Parents, what’s harder? Preparing your child for the 11+ exams or waiting anxiously for the day of the results?

The 11+ can often be a stressful period for a 10 year old who has spent almost all of their childhood playing with friends, watching TV or enjoying the fresh air. However, unsurprisingly, it can be more intimidating for parents, who not only have to convince their child to focus on the work and not on the lucrative PlayStation, but have to also wait patiently throughout September and into October for all the results to come through. Then there’s the secondary school options form to worry about, before the second stage exams for different selective grammar schools, followed by the results day on the 1st March.

Yes, mums and dads, I know it can be a pretty difficult set of weeks and months to struggle through.

Luckily, however, if you reside or your child attends a school in Kent or in the surrounding areas, you’re in for a treat. The Kent 11+ exam may just be your glimpse of light in a very dark room!

What is the Kent Exam?

The Kent 11+ exam enables children to sit one generic test that provides potential entry into numerous grammar schools in the county. The exam usually takes place in the first week of September, and comprises of problems related to Maths, English, Verbal Reasoning and Non-Verbal Reasoning.

Who can sit the exam?

Children attending a school in certain areas of Kent are required to sit the exam in their very own school, which can be a relief for some who prefer to take exams in known locations. Meanwhile, other children, who either live in Kent or reside nearby, are allocated a centre (usually a grammar school) to sit their exam. Rest assured, the complexity of the exams is the same regardless of whether you attend a school in Kent or not!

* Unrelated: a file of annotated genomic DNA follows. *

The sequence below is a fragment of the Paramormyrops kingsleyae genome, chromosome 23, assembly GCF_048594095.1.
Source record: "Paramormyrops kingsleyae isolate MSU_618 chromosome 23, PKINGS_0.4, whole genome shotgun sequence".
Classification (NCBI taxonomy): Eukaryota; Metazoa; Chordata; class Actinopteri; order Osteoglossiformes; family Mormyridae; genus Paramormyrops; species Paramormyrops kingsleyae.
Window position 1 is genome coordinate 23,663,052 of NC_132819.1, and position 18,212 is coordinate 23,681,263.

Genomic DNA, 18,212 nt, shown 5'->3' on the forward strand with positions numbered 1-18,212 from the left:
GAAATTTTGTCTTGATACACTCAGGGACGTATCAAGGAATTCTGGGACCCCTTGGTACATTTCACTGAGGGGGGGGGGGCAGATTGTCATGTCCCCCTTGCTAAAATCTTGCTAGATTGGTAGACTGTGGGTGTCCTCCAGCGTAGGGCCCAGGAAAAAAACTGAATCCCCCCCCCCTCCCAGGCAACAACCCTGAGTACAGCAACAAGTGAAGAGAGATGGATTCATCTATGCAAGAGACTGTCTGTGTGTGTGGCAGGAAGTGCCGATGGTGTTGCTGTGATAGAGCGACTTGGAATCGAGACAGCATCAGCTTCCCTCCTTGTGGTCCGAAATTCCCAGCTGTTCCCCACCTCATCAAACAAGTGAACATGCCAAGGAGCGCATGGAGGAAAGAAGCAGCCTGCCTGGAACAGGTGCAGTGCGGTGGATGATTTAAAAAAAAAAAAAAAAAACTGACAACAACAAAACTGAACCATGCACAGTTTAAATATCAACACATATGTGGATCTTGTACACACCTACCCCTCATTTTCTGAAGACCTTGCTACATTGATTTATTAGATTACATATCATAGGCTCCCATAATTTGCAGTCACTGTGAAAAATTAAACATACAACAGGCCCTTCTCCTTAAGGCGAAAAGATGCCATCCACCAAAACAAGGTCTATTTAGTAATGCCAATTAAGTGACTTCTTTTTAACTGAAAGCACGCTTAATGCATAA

When are the results published?

This year, grammar school hopefuls will be advised whether they are suitable for entry into a grammar school on the 17th October 2019. Parents will be informed of their child’s result through post, although they may access their child’s results during the day, usually after 5pm.

What do the results mean?

Parents will receive their child’s standardised score, as well as a comment advising them on their child’s grammar school situation. The overall score of all the tests are 423, in which each paper, split into Maths, English and Verbal and NVR Reasoning, is allocated 141 marks each. The traditional ‘pass mark’ varies year on year, although it generally fluctuates in the region of 320. However, each paper does require children to obtain a mark of at least 106, although this can also differ every year. Parents should also be aware that grammar schools who require children to show interest in a place through the Kent exam have their own criteria. For example, some schools, such as the Weald of Kent School, allocate places based on distance, whilst other schools, such as Judd School, offer places using a standardised score ranking system.

Good luck parents and children alike, and remember, grammar schools aren’t the last pit stop on the road to success!

By Aaron Sanjeevan, Saint Olave’s Grammar School